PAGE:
RIO Revolution Church gives tours of unfinished church building
By J.J. Kindred | (firstname.lastname@example.org)
RIO Revolution Church is a step closer to having services in its own facility.
Congregation members, as well as those who have publicly shown an interest, were given the opportunity Sunday afternoon to tour the church’s yet-to-be completed first phase of its new building on East Lamar Alexander Parkway in Maryville.
The first phase of the new facility, scheduled to be completed and tentatively open for services Nov. 1, will feature a state-of-the-art auditorium and media system, as well as a lighting system and new classrooms and offices, plus a coffee shop. The new building is 26,000 square feet, and will have seating for approximately 1,000 people. It sits on 12 acres that was purchased for $650,000.
RIO, which stands for Restoration International Outreach, has been meeting at Heritage High School on Sunday mornings for the last five years. What started as a congregation with just 39 people has now grown into more than 600. The church was a plant of RIO Central, and its first service was held at Heritage on Jan. 7, 2007.
“My thought was let’s bring some of these new people and let them see what’s going on,” said Pacer Hepperly, pastor of RIO Revolution. “We wanted them to see the unfinished product, with the insulation and skeleton of the building like a preview, and hopefully they will be excited.”
The new building is 26,000 square feet, and will have seating for approximately 1,000 people. What started as a congregation with just 39 people has now grown into more than 600.
“I really believe the church is more than a building,” Hepperly said. “The Bible teaches that we are the temple of God — we’re the building. We’re trying to build a platform for ministry to reach the community and reach the world.
“We had a Helping Hands event where we raised $30,000,” Hepperly continued. “People got excited that the money was going towards those children. That’s what were about, helping people in need. But in a bad economy, here we are, building a building.”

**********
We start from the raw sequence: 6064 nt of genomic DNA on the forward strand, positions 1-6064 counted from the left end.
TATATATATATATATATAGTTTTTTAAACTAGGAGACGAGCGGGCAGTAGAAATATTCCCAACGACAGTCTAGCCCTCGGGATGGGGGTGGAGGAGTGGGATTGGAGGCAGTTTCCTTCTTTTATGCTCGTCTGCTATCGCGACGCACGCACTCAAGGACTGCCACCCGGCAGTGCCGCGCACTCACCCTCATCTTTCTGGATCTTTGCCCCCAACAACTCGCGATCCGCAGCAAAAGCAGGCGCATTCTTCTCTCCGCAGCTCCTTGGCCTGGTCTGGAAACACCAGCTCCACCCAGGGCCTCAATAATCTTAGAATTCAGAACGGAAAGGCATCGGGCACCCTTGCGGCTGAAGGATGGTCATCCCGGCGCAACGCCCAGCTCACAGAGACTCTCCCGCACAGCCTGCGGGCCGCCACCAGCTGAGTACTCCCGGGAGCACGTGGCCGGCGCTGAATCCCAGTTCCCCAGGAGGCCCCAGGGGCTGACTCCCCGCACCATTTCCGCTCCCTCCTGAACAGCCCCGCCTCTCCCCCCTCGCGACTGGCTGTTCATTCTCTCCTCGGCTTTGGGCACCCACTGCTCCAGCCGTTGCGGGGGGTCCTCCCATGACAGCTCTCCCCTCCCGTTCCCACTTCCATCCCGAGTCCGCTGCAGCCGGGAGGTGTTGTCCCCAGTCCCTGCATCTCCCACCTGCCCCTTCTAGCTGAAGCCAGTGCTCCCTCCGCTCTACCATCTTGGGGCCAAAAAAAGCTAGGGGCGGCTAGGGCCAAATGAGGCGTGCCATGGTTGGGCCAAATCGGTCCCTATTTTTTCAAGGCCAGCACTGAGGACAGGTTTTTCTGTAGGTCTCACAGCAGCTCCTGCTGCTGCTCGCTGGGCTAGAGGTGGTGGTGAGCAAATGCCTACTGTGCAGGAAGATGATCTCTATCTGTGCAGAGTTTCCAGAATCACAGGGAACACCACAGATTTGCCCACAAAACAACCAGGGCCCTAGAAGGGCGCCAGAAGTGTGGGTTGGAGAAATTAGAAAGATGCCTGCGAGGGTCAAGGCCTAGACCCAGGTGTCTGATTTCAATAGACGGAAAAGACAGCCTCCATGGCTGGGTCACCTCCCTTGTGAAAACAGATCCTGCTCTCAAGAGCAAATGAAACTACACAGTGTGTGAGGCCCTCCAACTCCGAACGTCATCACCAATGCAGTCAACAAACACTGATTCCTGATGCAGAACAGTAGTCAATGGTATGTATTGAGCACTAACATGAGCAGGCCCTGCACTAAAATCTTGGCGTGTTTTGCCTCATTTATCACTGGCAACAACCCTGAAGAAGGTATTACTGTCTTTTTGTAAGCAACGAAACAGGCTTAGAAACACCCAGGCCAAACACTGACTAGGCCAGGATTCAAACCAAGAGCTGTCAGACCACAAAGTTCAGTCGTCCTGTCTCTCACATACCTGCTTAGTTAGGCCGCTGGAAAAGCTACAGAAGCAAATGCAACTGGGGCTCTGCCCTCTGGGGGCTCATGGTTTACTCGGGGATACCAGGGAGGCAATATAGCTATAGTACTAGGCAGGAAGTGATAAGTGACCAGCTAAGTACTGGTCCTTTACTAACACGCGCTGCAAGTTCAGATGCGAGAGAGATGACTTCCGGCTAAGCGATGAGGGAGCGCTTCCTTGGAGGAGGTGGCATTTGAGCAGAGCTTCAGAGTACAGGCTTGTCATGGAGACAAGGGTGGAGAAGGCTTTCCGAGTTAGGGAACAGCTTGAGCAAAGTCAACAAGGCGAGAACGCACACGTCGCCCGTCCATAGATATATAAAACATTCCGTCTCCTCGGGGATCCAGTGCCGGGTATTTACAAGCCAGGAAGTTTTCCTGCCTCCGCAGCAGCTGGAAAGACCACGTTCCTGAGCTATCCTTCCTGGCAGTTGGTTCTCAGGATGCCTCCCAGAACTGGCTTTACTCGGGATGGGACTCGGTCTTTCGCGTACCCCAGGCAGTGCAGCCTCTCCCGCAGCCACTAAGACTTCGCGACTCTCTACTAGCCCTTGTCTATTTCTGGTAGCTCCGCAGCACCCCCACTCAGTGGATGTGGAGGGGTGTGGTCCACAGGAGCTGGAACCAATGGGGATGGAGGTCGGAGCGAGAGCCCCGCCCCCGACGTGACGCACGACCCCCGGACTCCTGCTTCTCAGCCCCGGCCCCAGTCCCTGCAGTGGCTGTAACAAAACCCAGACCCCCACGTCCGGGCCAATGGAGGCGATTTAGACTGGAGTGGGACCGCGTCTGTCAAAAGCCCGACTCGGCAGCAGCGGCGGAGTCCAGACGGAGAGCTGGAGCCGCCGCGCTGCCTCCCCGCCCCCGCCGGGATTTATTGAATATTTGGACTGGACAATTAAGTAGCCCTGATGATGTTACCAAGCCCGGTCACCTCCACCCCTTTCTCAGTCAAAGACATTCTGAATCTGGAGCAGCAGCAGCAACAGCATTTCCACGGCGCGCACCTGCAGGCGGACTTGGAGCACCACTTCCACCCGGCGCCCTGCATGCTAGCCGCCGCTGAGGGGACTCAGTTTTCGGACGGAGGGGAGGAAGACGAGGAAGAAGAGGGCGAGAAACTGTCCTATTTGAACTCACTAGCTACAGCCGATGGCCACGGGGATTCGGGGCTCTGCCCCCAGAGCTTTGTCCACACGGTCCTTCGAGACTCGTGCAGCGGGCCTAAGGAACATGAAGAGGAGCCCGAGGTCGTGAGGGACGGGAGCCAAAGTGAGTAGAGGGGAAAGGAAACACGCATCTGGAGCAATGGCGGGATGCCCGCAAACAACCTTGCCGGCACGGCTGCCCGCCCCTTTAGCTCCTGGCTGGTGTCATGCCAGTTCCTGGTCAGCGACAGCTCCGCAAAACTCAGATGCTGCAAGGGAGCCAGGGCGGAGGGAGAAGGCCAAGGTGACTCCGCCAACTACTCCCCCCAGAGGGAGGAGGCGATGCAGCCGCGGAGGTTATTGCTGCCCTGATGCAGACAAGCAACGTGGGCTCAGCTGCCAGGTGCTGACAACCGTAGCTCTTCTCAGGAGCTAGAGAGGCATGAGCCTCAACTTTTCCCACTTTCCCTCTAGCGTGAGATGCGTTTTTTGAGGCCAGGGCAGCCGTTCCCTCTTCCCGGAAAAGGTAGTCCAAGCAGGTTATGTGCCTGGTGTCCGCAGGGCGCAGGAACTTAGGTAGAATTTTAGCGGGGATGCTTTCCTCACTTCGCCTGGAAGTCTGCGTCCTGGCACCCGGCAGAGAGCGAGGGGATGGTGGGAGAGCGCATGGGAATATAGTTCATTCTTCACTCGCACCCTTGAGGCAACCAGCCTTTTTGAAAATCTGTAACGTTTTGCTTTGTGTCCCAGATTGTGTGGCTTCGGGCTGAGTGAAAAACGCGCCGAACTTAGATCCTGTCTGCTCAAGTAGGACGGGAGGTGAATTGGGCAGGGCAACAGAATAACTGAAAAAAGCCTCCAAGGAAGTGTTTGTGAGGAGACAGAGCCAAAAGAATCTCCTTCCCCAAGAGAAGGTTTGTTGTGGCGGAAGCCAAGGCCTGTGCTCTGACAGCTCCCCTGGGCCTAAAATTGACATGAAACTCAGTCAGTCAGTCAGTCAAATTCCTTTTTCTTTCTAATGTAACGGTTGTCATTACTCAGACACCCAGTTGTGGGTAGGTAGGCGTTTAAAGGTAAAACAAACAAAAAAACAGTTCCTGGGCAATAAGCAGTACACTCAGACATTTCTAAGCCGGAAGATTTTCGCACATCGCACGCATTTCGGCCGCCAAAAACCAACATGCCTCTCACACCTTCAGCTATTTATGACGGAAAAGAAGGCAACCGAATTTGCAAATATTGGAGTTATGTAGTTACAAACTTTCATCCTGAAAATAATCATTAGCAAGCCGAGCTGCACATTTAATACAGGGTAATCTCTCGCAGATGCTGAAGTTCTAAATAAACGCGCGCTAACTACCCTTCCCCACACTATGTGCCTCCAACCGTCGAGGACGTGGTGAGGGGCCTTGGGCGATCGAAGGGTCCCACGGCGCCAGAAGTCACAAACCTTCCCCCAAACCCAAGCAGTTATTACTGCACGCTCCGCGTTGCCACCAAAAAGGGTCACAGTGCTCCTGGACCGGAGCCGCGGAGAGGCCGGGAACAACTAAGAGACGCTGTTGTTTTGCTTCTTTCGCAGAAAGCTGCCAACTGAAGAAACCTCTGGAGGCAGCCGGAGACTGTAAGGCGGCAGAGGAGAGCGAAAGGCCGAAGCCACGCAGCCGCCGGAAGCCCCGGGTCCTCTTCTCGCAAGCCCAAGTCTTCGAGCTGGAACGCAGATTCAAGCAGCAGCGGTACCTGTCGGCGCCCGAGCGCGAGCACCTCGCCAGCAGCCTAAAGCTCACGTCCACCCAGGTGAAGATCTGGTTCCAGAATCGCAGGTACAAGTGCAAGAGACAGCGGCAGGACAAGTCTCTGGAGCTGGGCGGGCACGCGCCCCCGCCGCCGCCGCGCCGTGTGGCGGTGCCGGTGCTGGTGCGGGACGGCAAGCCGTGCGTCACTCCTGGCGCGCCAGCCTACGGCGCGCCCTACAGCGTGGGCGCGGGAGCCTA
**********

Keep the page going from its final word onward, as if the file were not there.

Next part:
Hepperly said further, “I contribute our growth to several things. I worked for the city of Maryville for 20 years as a customer service manager. The Lord called me to pastor, and it was a big step for me because I was in my prime and had a good job and was doing fine. I said, ‘OK God, if you’re really calling me, I’m going to do this.’ As a result of stepping out, I think God honors those risks.
“We came out to the school and had 39 people and tried to excite them,” Hepperly continued. “Our name is Revolution, and our mission is ‘in pursuit of radical change.’ Some are saying the church in America is on the decline, and I refuse to be one of those pastors and one of those churches. I just want to do whatever it takes to generate some energy in the kingdom.”
Chester Richardson, an elder and head of the church’s capital campaign, said the church received a lot of help and many volunteers in order to raise funds for the project, which received a commitment to raise $1.5 million from the congregation.
“This is a big undertaking for a church in a high school to be able to raise that kind of money. It was pretty intense,” Richardson said. “We hired an outside consultant to set up a formula they used and had been successful in, and we tried to work that into the people we have in the East Tennessee community and take it from there.”
Hepperly said he hopes the new facility will help its congregation continue to grow. RIO has eight churches in Blount County and one in Lenoir City.
“It’s not about positions, salaries and the buildings, it’s about people developing to their full potential,” he said. “They should do what’s God called them to do, and we all have a part in that.”